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Thursday, 3 November 2005
Page: 67

Mr BARRESI (1:43 PM) —This is a historic debate! There is no question about that. It is a debate that has been much anticipated by the Australian public. It is also a debate that is taking place on a policy program that this government has never shied away from. It is a policy position on industrial relations on which every member on the other side knows full well where the coalition has stood for the last 10 years. So for them to say in their contributions that all of a sudden this has been sprung upon them is an absurdity. Even the members on the other side have acknowledged—

Mr Bowen —You didn’t promise this! Why didn’t you put it in the policy speech?

The DEPUTY SPEAKER (Mr Baldwin)—Order! The member for Prospect will refrain from interjecting, otherwise he will take an exit trip from the chamber.

Mr BARRESI —that the Liberal Party and the National Party have long advocated industrial relations reform, and industrial relations reform is taking place today. What they have failed to understand on the other side is that our national prosperity and our global competitiveness depend on our ability to encompass flexibility and to engage in this reform program. We have had to weather some very vocal opposition from the union movement right across Australia throughout the last 12 months as a prelude to this debate. The government’s measures introduced in parliament yesterday and debated today really began back in 1993. Members of the opposition do not like us reminding them of the fact that the debate took place in 1993.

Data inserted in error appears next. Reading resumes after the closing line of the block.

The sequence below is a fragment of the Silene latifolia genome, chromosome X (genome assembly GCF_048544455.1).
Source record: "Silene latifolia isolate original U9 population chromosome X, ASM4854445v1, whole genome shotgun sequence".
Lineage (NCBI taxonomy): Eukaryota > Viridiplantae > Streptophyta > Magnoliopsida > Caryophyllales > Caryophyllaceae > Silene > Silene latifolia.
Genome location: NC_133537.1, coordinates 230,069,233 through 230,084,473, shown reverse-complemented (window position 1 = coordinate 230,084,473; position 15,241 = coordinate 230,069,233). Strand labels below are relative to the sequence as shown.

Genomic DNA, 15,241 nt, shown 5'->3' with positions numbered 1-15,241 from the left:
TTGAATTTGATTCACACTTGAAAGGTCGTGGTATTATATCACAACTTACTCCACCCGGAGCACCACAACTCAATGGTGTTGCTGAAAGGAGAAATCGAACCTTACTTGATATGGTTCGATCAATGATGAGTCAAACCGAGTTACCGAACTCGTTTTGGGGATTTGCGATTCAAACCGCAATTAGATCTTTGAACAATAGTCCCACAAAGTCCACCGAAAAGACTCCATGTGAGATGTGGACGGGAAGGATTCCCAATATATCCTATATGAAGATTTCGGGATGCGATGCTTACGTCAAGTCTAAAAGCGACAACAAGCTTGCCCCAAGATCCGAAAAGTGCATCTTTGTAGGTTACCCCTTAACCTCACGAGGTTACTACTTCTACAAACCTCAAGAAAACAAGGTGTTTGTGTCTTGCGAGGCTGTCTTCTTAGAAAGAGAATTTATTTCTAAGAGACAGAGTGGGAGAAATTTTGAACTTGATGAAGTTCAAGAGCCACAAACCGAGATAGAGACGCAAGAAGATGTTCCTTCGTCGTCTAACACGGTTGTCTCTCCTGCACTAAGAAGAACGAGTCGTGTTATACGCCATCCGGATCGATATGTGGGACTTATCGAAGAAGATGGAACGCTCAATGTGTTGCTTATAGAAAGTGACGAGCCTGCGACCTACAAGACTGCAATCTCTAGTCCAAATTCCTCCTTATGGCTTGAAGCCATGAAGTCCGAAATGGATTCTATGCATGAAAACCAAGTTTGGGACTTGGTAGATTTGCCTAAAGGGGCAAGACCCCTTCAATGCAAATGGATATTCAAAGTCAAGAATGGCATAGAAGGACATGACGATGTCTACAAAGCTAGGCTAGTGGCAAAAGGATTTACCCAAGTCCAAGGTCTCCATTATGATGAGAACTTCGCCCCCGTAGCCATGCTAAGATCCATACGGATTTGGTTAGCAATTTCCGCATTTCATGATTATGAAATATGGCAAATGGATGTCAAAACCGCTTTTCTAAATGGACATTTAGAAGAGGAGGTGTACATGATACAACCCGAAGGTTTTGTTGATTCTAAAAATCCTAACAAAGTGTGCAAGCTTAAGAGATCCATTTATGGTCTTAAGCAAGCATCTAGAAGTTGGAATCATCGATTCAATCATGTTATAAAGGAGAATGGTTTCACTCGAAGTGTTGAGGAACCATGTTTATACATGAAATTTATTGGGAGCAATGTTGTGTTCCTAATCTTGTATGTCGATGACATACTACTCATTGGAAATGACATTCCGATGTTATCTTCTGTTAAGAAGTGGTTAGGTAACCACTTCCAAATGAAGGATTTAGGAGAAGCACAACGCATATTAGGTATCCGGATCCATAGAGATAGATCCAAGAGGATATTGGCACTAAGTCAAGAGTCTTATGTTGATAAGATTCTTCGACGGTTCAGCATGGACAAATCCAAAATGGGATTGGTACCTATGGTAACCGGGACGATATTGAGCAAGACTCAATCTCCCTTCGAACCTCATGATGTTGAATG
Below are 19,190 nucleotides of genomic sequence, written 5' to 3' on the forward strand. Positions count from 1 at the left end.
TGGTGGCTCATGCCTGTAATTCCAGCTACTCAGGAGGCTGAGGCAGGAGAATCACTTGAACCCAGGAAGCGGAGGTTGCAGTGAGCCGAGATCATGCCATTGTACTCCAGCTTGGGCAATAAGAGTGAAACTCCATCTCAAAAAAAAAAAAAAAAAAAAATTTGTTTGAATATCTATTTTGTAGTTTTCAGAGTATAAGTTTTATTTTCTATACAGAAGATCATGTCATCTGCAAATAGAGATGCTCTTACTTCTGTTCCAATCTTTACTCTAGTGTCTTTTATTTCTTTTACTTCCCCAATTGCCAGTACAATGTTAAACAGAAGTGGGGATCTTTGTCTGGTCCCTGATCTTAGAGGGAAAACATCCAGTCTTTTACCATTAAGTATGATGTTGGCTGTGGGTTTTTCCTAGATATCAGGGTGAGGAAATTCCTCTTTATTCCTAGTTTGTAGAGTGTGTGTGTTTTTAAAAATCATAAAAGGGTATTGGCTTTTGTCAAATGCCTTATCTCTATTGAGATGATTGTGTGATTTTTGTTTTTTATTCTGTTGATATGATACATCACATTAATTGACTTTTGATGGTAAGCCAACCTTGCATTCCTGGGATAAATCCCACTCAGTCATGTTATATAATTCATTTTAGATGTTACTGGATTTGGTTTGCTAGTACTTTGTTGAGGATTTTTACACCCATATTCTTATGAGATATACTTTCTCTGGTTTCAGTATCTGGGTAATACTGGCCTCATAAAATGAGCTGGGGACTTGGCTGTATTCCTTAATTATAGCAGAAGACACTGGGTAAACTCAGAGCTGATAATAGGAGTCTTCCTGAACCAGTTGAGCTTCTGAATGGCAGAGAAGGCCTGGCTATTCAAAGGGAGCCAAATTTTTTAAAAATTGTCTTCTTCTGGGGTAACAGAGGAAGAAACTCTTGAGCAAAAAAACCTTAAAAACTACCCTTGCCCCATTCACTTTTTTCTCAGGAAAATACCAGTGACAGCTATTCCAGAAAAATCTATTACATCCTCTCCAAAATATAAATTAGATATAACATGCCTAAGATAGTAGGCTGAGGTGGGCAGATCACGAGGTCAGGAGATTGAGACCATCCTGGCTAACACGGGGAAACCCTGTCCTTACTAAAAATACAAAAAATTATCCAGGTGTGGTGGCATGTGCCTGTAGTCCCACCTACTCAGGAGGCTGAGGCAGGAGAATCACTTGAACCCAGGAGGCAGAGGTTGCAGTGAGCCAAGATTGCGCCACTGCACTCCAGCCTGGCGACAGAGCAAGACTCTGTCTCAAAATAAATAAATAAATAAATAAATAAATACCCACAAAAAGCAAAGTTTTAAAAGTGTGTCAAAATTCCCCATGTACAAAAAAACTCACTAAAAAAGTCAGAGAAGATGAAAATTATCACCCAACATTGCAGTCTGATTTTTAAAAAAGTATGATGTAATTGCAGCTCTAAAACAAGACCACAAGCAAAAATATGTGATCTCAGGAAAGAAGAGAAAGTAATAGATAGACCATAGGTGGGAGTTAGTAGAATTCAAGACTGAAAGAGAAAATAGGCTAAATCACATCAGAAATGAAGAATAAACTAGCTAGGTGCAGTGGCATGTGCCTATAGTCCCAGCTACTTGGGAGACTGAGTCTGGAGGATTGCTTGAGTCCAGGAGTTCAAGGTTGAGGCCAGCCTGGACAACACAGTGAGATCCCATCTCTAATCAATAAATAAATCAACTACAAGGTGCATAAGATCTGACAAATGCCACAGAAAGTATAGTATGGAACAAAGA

The previous speaker, the member for Prospect, lauded the Labor Party for having introduced the changes in 1993—changes that the current Prime Minister, John Howard, could not introduce when he was Treasurer. What the member for Prospect failed to disclose was that those changes in 1993 took place with the support of the then opposition: the Liberal and National parties. We are going through an evolutionary process. This is not a revolution, and this is not extreme. One thing about the Labor Party is that they have been consistent throughout the last 10 years: they make an allegation, they use very inflammatory language and they repeat that language over and over again in the hope that people will believe it as a point of fact when it is not.